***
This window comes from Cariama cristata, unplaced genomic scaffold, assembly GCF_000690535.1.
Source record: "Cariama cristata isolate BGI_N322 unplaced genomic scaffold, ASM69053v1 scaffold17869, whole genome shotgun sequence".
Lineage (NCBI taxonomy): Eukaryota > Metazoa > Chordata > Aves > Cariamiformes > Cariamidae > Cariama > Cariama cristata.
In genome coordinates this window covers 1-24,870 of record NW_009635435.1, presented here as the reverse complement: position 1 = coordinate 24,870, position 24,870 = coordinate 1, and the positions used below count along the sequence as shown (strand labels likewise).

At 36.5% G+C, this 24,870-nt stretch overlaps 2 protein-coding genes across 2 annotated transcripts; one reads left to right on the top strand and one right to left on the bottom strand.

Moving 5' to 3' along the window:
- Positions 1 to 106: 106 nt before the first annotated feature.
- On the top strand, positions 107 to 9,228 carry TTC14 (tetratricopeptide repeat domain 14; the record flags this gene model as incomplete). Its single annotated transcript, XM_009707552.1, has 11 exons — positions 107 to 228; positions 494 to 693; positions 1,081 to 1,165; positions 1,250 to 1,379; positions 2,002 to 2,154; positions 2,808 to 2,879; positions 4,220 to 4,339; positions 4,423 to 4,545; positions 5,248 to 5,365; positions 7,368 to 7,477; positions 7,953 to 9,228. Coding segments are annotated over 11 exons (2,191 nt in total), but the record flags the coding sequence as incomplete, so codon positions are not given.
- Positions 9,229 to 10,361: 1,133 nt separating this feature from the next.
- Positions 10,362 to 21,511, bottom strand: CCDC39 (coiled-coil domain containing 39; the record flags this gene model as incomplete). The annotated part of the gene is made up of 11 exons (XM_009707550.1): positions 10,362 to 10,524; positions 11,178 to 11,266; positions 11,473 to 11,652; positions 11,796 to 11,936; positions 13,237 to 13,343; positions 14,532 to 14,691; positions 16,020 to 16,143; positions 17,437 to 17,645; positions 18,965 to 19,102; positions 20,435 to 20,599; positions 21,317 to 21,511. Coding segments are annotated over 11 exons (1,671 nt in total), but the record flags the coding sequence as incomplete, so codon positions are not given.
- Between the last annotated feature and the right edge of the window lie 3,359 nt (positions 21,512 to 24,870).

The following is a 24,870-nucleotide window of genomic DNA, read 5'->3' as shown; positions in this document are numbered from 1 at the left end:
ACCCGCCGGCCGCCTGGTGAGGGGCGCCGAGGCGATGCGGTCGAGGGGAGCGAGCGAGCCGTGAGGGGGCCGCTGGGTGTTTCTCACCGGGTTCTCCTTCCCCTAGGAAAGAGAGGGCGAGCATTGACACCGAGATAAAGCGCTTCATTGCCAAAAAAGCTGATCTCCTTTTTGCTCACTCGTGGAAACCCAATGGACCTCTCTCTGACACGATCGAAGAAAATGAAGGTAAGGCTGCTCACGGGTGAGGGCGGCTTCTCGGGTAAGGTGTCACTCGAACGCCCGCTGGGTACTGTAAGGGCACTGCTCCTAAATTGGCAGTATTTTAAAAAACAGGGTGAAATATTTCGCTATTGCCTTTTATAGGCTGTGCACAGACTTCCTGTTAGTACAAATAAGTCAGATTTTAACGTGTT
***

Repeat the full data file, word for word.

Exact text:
This window comes from Cariama cristata, unplaced genomic scaffold, assembly GCF_000690535.1.
Source record: "Cariama cristata isolate BGI_N322 unplaced genomic scaffold, ASM69053v1 scaffold17869, whole genome shotgun sequence".
Lineage (NCBI taxonomy): Eukaryota > Metazoa > Chordata > Aves > Cariamiformes > Cariamidae > Cariama > Cariama cristata.
In genome coordinates this window covers 1-24,870 of record NW_009635435.1, presented here as the reverse complement: position 1 = coordinate 24,870, position 24,870 = coordinate 1, and the positions used below count along the sequence as shown (strand labels likewise).

At 36.5% G+C, this 24,870-nt stretch overlaps 2 protein-coding genes across 2 annotated transcripts; one reads left to right on the top strand and one right to left on the bottom strand.

Moving 5' to 3' along the window:
- Positions 1 to 106: 106 nt before the first annotated feature.
- On the top strand, positions 107 to 9,228 carry TTC14 (tetratricopeptide repeat domain 14; the record flags this gene model as incomplete). Its single annotated transcript, XM_009707552.1, has 11 exons — positions 107 to 228; positions 494 to 693; positions 1,081 to 1,165; positions 1,250 to 1,379; positions 2,002 to 2,154; positions 2,808 to 2,879; positions 4,220 to 4,339; positions 4,423 to 4,545; positions 5,248 to 5,365; positions 7,368 to 7,477; positions 7,953 to 9,228. Coding segments are annotated over 11 exons (2,191 nt in total), but the record flags the coding sequence as incomplete, so codon positions are not given.
- Positions 9,229 to 10,361: 1,133 nt separating this feature from the next.
- Positions 10,362 to 21,511, bottom strand: CCDC39 (coiled-coil domain containing 39; the record flags this gene model as incomplete). The annotated part of the gene is made up of 11 exons (XM_009707550.1): positions 10,362 to 10,524; positions 11,178 to 11,266; positions 11,473 to 11,652; positions 11,796 to 11,936; positions 13,237 to 13,343; positions 14,532 to 14,691; positions 16,020 to 16,143; positions 17,437 to 17,645; positions 18,965 to 19,102; positions 20,435 to 20,599; positions 21,317 to 21,511. Coding segments are annotated over 11 exons (1,671 nt in total), but the record flags the coding sequence as incomplete, so codon positions are not given.
- Between the last annotated feature and the right edge of the window lie 3,359 nt (positions 21,512 to 24,870).

The following is a 24,870-nucleotide window of genomic DNA, read 5'->3' as shown; positions in this document are numbered from 1 at the left end:
ACCCGCCGGCCGCCTGGTGAGGGGCGCCGAGGCGATGCGGTCGAGGGGAGCGAGCGAGCCGTGAGGGGGCCGCTGGGTGTTTCTCACCGGGTTCTCCTTCCCCTAGGAAAGAGAGGGCGAGCATTGACACCGAGATAAAGCGCTTCATTGCCAAAAAAGCTGATCTCCTTTTTGCTCACTCGTGGAAACCCAATGGACCTCTCTCTGACACGATCGAAGAAAATGAAGGTAAGGCTGCTCACGGGTGAGGGCGGCTTCTCGGGTAAGGTGTCACTCGAACGCCCGCTGGGTACTGTAAGGGCACTGCTCCTAAATTGGCAGTATTTTAAAAAACAGGGTGAAATATTTCGCTATTGCCTTTTATAGGCTGTGCACAGACTTCCTGTTAGTACAAATAAGTCAGATTTTAACGTGTT